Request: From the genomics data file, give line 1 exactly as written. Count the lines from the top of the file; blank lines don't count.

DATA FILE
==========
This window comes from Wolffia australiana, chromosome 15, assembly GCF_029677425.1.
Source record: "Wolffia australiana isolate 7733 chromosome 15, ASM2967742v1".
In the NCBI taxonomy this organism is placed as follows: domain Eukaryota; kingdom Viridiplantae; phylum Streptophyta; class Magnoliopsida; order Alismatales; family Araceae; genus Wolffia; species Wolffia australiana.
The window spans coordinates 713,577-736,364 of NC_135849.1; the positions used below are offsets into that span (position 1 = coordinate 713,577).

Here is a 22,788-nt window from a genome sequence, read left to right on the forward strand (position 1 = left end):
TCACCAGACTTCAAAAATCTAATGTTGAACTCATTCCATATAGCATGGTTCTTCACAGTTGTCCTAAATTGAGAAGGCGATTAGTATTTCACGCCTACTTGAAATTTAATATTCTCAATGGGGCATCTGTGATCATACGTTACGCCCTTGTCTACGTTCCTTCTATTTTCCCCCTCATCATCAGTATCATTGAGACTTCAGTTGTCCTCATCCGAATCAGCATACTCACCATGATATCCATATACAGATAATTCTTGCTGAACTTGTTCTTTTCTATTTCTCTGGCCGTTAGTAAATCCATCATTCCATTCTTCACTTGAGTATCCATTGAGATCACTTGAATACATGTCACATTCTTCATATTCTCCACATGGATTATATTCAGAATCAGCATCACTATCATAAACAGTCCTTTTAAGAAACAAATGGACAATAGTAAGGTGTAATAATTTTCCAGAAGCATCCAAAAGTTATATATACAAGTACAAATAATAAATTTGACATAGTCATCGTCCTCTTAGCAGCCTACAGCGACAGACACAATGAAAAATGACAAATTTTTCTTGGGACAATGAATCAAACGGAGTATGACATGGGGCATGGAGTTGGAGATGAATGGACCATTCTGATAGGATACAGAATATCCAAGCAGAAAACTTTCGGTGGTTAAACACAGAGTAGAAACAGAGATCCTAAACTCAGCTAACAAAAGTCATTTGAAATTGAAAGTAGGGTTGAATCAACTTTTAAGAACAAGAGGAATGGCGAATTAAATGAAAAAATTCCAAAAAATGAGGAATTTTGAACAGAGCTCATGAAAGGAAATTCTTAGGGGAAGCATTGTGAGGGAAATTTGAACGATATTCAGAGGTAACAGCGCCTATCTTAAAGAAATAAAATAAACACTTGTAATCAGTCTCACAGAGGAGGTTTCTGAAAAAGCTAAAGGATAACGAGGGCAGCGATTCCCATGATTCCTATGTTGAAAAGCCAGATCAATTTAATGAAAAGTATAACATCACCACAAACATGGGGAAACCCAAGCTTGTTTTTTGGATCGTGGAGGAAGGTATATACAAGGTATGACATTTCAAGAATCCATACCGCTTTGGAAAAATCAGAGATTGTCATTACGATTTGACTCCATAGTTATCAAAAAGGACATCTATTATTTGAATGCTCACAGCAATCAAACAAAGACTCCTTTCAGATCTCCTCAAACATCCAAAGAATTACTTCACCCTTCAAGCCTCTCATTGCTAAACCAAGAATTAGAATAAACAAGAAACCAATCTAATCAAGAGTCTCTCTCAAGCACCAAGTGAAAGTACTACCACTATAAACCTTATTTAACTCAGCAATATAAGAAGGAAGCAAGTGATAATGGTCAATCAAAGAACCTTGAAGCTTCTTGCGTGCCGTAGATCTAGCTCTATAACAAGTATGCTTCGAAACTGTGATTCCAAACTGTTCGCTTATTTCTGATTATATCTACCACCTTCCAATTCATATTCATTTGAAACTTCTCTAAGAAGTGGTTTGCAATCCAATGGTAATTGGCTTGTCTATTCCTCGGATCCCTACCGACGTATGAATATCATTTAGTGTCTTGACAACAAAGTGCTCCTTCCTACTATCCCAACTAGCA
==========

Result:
This window comes from Wolffia australiana, chromosome 15, assembly GCF_029677425.1.